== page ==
Book Review: Dodger by Terry Pratchett
Terry Pratchett is well-known in the world of genre writing mostly for his Discworld series. However, in the decades he’s been active, Pratchett has written several different stories outside of the Discworld. The latest is Dodger, a historical fantasy with all the charm of Discworld and none of the thousands of pages of background a new Discworld reader might need.
The eponymous main character of Dodger is a 17-year-old man (or boy, if you prefer) who lives in the more squalid part of Victorian-era London. He’s a tosher — that is, someone who searches the sewers for lost money. According to Dodger, you can make at least as good a living doing that as you can sweeping chimneys, and without the associated health problems. Dodger lives with an old watchmaker, Solomon Cohen, and Sol’s dog Onan, and Sol looks out for his young friend.
The story opens on a rainy night in London. Dodger is on the way home when he witnesses a young woman trying to escape from two men who are attacking her. Dodger isn’t one to stand by when a defenseless person is in trouble, so he intervenes and rescues her.
Problem is, the young woman may just be the tip of the iceberg when it comes to the political situation in London. And Dodger finds himself right in the middle of history in the making.
Dodger is up to the usual par in terms of Pratchett’s writing style. It’s sharp, funny, and full of the kind of dry humor that Pratchett’s fans have come to expect. In fact, it’s probably his best book since he was diagnosed with early-onset Alzheimer’s. He weaves in real-life events and people into his fictional narrative. The book’s main characters include Charles Dickens, Henry Mayhew, Benjamin Disraeli, and Sir Robert Peel, as well as fictional ones such Sweeney Todd. There’s a lot of humorous moments as well, such as when Dodger first encounters indoor plumbing — and, as an amateur ablutionologist*, bathroom scenes interest me.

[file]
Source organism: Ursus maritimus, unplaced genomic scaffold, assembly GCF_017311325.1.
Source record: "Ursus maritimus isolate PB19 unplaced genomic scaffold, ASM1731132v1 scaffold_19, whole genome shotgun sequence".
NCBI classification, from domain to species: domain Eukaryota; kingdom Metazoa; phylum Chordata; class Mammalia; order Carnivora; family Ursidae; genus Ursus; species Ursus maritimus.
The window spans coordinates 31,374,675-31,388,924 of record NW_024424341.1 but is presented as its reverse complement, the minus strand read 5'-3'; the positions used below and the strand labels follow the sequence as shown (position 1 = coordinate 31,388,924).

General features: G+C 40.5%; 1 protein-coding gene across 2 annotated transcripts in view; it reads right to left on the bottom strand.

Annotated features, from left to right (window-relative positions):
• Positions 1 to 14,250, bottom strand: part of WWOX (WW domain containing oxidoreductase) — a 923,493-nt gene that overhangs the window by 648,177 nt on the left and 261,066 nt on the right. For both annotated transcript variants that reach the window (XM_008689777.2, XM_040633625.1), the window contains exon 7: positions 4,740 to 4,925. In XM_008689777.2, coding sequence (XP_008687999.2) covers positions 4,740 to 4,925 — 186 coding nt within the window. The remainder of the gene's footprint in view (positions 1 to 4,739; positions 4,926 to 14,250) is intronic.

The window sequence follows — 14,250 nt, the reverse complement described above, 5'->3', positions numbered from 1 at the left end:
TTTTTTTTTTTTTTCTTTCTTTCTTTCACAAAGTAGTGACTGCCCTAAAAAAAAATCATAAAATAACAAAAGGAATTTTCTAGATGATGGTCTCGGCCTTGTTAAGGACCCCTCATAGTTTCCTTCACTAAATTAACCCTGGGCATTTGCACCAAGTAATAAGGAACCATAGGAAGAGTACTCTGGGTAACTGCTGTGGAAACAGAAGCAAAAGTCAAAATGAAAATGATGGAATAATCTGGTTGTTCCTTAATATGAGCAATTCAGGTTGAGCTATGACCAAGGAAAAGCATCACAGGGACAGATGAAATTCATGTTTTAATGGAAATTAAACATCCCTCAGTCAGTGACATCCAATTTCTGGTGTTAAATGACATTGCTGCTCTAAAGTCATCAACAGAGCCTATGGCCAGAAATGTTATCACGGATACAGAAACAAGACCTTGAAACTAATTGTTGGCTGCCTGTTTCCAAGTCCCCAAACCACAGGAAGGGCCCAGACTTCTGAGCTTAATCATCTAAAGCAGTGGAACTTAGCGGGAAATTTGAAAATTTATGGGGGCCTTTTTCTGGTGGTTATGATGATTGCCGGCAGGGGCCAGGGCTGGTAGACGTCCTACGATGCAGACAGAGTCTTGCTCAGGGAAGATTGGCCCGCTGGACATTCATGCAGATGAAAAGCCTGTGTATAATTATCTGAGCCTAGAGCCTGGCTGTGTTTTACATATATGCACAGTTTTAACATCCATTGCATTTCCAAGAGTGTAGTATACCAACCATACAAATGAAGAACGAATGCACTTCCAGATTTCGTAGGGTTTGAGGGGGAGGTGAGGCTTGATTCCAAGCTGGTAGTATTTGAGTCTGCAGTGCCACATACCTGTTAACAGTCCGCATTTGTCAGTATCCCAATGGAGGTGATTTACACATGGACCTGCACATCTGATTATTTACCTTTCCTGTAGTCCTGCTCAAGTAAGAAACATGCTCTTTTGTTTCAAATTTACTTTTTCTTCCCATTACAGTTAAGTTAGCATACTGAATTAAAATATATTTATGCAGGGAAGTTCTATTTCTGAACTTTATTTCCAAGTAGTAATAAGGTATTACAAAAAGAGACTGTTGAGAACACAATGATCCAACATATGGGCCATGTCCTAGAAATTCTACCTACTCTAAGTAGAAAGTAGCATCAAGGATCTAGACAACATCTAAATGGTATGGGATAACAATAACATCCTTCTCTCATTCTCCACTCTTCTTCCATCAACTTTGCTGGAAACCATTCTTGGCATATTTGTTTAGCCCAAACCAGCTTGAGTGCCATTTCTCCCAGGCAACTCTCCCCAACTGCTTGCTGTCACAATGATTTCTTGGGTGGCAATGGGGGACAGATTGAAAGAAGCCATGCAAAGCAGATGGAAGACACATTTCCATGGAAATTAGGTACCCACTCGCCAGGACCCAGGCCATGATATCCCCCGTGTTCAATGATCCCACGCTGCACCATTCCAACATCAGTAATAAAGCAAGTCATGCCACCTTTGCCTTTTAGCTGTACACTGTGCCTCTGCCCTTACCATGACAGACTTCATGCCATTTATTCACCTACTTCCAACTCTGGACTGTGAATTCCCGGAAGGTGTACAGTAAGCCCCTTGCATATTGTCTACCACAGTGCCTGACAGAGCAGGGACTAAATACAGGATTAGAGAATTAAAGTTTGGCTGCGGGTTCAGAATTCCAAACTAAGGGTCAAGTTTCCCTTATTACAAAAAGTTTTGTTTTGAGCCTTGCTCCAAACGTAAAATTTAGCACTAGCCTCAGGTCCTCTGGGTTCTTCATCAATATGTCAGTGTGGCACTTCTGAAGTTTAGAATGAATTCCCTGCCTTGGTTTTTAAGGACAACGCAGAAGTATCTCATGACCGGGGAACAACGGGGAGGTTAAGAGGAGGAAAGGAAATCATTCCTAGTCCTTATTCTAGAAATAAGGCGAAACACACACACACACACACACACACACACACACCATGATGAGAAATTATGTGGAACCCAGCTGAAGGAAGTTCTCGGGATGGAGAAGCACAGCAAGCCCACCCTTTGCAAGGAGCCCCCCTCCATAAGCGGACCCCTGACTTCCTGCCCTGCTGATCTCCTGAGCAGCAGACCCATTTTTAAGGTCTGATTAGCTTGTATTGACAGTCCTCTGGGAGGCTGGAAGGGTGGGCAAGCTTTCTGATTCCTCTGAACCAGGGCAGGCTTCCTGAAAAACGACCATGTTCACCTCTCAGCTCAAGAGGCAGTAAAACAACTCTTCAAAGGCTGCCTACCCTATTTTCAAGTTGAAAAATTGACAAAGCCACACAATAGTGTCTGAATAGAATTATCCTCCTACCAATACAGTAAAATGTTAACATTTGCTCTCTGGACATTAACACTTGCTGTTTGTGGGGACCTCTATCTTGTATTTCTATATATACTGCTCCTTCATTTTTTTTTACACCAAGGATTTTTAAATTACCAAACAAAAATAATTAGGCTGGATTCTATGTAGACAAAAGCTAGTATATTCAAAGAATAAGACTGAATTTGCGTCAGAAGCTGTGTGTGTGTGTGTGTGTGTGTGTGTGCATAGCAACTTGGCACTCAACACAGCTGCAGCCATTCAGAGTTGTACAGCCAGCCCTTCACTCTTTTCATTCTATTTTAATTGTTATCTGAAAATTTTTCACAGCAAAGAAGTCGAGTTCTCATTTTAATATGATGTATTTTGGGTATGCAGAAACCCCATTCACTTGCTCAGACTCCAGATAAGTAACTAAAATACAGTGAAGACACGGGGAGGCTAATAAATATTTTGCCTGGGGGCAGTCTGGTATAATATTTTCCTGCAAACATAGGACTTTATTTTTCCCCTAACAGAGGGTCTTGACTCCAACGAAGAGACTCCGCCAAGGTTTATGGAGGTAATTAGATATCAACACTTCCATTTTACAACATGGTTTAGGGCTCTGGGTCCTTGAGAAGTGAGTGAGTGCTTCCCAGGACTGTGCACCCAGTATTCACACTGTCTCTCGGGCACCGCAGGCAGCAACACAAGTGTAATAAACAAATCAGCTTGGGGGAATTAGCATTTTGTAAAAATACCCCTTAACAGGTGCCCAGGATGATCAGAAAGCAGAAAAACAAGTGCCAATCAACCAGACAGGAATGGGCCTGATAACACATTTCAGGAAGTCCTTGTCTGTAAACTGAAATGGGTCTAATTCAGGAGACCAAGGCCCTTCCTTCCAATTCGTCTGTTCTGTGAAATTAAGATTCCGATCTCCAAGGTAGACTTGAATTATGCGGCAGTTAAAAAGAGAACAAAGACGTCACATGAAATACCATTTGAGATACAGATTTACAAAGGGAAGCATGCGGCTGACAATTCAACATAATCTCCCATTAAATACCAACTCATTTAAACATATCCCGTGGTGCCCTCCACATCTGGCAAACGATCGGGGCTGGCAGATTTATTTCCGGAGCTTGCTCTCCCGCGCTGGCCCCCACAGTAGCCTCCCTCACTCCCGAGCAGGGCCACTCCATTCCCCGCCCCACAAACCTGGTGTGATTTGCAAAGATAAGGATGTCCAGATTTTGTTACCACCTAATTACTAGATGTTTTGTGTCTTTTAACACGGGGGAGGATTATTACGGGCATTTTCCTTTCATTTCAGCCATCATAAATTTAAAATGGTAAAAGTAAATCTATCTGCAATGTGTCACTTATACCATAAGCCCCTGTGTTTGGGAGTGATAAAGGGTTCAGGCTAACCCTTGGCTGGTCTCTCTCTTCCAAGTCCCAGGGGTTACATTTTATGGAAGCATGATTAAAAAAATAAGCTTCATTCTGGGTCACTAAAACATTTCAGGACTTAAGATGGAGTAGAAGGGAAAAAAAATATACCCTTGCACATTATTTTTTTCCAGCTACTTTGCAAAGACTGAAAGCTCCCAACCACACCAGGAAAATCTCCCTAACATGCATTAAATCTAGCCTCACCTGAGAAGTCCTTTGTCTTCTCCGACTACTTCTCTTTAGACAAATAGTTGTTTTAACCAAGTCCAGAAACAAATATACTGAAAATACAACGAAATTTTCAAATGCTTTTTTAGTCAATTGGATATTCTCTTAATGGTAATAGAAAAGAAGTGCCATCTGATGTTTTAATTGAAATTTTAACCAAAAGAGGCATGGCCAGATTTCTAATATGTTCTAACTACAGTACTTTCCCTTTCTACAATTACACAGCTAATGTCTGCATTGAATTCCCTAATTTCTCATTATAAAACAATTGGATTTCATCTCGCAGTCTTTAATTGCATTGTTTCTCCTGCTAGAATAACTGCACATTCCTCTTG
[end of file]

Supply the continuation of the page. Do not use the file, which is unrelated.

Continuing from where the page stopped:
But what’s great is that, even though Dodger is similar to Pratchett’s other stories — this novel borrows elements from Discworld, specifically the Watch novels and The Truth, among others — he still manages to present it in a new and interesting way. It feels like you’re out to lunch with a close friend, and she introduces you to an old friend of hers, and you hit it off right away because any friend of hers is bound to be someone you like.
You’ll like Dodger even if you’re not a Pratchett fan. But if you are, that makes it even better.
Note to Parents: While Dodger is a YA novel, it does contain violence, adult language, potty humor (sometimes literally so), poverty, squalor, and more than one kick to the genetalia. Though, I mean, in Alvin and the Chipmunks 2, which is rated PG, David Cross takes a toy motorcycle to the crotch, so make of it what you will. I’d say the book is acceptable for any YA reader, though of course you should use your own best judgment when it comes to your children.
* I believe I actually learned that word from Pratchett himself.
About the Author
Josh Roseman (not the trombonist; the other one) lives in Georgia. His fiction has appeared in Asimov’s, Escape Pod, and the Crossed Genres anthology Fat Girl in a Strange Land. His voice has been heard around the fiction podosphere as well, including here on Escape Pod. Find him online at roseplusman.com, or on Twitter @listener42.